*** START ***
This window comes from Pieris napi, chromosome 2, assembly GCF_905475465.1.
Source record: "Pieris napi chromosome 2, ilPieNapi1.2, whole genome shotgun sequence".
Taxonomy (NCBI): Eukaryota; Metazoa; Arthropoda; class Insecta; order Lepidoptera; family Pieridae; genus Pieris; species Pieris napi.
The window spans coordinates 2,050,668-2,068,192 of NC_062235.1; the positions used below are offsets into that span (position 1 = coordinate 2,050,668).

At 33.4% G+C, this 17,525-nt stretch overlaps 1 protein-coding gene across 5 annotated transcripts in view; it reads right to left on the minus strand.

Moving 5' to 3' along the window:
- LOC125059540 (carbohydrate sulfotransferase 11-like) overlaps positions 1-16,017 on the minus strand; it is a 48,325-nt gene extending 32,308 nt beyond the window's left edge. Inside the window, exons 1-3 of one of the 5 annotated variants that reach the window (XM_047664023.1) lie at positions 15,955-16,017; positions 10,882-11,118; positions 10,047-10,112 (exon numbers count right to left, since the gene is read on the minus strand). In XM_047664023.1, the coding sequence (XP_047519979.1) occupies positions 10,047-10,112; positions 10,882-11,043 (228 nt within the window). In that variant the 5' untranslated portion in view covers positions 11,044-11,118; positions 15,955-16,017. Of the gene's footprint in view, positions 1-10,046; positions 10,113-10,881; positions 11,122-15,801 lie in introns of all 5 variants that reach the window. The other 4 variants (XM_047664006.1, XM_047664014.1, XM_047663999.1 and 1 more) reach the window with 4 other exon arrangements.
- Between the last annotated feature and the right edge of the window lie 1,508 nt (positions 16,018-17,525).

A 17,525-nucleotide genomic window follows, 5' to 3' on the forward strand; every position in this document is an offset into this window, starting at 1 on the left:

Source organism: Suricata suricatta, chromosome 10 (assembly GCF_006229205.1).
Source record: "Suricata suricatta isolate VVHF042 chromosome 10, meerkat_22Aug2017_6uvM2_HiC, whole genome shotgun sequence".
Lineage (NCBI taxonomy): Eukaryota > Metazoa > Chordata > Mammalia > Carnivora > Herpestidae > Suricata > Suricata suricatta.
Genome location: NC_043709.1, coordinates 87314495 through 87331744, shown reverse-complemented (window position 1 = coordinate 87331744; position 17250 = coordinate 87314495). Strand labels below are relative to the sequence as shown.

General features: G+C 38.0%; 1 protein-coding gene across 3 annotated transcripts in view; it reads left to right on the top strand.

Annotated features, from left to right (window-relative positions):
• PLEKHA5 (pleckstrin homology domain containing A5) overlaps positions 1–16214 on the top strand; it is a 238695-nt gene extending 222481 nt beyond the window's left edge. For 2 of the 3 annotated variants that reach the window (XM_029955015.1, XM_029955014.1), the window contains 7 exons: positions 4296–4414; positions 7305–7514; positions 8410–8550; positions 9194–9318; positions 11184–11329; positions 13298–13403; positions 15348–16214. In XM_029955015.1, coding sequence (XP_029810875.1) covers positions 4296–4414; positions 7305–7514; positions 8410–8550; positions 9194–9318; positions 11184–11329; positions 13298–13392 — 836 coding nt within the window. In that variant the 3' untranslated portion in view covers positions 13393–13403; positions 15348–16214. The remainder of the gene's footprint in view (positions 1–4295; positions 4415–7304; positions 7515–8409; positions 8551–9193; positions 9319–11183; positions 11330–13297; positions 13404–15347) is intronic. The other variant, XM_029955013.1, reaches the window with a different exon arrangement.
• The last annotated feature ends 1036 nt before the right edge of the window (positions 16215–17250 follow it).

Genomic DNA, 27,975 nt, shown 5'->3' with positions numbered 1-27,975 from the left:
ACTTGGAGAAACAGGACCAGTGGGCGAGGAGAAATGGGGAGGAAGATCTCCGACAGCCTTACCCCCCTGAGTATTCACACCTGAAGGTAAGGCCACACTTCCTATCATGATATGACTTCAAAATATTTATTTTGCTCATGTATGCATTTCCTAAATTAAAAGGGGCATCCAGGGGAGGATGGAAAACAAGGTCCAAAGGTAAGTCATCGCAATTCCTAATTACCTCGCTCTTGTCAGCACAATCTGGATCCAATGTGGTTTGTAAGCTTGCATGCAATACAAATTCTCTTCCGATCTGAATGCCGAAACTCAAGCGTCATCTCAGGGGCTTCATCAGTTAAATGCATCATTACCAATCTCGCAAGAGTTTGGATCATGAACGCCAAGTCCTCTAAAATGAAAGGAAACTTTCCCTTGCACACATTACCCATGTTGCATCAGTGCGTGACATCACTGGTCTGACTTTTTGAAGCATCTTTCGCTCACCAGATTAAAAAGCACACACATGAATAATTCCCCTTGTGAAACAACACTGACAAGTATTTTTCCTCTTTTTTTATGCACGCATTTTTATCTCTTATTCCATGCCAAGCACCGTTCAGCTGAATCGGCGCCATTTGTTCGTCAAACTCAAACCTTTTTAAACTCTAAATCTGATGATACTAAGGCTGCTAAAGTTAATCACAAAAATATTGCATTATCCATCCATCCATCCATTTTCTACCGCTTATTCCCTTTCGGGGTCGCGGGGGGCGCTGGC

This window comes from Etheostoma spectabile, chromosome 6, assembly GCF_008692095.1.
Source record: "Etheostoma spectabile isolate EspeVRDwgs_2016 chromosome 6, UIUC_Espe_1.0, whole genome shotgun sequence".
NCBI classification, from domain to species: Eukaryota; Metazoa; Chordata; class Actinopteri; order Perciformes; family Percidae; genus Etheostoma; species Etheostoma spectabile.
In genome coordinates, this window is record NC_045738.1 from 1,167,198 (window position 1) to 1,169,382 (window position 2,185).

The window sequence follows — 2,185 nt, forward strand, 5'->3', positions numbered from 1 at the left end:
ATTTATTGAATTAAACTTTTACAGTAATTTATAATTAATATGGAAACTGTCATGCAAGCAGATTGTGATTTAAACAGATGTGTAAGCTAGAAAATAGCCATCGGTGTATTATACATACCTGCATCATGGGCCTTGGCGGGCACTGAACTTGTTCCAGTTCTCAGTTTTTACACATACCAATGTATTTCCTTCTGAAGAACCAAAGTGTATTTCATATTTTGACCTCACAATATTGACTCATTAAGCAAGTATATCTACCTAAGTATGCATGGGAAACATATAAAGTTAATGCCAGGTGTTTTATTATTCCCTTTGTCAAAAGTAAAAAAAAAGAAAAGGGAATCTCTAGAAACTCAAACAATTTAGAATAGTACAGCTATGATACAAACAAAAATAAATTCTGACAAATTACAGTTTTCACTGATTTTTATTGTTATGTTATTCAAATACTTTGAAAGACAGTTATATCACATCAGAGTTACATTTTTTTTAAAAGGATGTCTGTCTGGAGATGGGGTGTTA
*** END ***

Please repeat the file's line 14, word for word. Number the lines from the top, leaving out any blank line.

General features: G+C 38.0%; 1 protein-coding gene across 3 annotated transcripts in view; it reads left to right on the top strand.